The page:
'Communist' West Bengal government in crisis

March 22, 2007

In an effort to attract investment, the Left Front (LF) government in the state of West Bengal has tried to drive thousands of petty landowners, poor cultivators and wage labourers out of their homes and off their fields, despite this depriving many of them of any means of livelihood. When they resisted, it sent in gun-toting police, killing more than 20 people on January 7 and March 14.

These atrocities have thrown the government, led by the Communist Party of India (Marxist), into crisis. The CPI(M), which holds 176 seats in the 294-member state assembly, has been held responsible for the debacle, especially after its three main LF partners — the Communist Party of India, the All-India Forward Bloc and the Revolutionary Socialist Party — publicly distanced themselves from the measures.

The three minor parties, which together hold 51 seats in the state assembly, are now complaining about not being consulted on major policies and have warned that the future of the three-decade-long LF government is in the balance unless their demands for condemnation of the killings and a public inquiry into the incidents are met.

A wave of protest spread across West Bengal in response to the killings, including a 12-hour statewide bandh (shutdown) on March 16 that coincided with a 24-hour strike. Protests were also held in Delhi.

Neither the CPI(M)'s neoliberal push nor the accompanying violent repression are accidents. Last December, in Singur, 50 kilometres from West Bengal's state capital Kolkata, the state government tried to evict 9020 mostly mini-plot landholders and their share-croppers from 635 acres of land in order to construct a car manufacturing plant funded by the Tatas business empire. There are suspicions that Tatas actually wants the land for property speculation given the company has failed to utilise huge tracts of land in the state of Orissa purportedly acquired for industrial use. The Singur farmers have put up a dogged fight, despite facing repression.

The January and March killings happened in Nandigram, 150km south-west of Kolkata, where the state government seeks to grab 22,500 acres of land for a "special economic zone" centred around a 10,000-acre chemical hub funded by Indonesia's Salim Group, a conglomerate that has close ties to former Indonesian dictator Suharto.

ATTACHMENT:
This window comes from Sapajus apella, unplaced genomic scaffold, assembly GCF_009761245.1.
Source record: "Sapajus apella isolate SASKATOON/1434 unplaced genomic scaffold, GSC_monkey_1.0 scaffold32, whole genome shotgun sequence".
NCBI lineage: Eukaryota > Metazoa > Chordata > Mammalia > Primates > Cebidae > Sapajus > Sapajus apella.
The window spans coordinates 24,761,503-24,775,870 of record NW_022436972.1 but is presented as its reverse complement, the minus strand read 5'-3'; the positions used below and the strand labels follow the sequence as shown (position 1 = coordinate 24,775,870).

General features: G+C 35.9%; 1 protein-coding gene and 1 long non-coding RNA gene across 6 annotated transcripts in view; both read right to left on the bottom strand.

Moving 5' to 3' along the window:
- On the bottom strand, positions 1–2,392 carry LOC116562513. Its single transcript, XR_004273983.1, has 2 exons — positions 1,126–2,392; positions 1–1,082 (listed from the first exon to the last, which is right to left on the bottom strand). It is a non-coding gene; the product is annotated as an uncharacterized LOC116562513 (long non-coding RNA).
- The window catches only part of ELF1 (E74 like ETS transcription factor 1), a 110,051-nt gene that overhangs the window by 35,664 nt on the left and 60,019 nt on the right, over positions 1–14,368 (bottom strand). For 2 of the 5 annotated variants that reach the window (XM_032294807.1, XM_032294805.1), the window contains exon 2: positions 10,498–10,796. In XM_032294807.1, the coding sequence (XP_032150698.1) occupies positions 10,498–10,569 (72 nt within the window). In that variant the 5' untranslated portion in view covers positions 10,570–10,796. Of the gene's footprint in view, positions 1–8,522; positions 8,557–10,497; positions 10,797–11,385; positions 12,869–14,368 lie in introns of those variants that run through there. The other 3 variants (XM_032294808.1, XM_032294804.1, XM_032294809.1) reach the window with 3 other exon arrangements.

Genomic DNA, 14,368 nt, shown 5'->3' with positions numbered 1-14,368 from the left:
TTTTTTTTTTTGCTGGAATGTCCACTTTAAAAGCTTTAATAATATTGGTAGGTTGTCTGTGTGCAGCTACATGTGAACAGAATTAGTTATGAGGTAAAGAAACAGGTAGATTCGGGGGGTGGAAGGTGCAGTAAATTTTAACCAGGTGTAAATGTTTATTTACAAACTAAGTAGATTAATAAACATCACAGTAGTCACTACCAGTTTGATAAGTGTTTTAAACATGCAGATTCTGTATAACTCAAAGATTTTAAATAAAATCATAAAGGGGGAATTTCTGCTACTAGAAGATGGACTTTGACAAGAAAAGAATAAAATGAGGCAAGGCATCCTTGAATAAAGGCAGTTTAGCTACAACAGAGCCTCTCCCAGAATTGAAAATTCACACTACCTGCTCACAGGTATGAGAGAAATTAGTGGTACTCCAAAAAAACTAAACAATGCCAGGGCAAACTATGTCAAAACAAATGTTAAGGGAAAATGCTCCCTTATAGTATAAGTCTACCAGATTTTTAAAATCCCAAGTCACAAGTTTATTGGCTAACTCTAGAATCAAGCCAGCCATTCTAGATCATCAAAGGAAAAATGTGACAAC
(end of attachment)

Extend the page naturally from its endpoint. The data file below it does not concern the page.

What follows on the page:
The Salim deal was signed last July but farmers refused to give up their land. Despite protests by the farmers, the authorities pressed on with the evictions. When the unarmed villagers resisted, they were charged by police armed with lathis (long bamboo poles), tear gassed and fired upon in the early hours of January 7. Six villagers were reportedly killed and at least 20 injured.

In response, about 5000 people set alight to a CPI(M) camp in the vicinity, and dug up all the roads leading to Nandigram and barricaded it, until the cops came on March 14. Figures for those killed vary from 15 to more than 20, with many more injured.

Kolkata's Telegraph reported that 400-500 rounds were fired into a 2000-strong crowd. The victims, who were admitted to hospital, were struck above the waist, rather than in the legs as the police operation manual prescribes. Two women have accused police of raping them.

In Singur, police arrested nearly 500 Communist Party of India (Marxist-Leninist) Liberation activists at a January 8 solidarity protest. On March 23, the CPI(ML) launched a nationwide campaign in solidarity with the Singur and Nandigram struggles.

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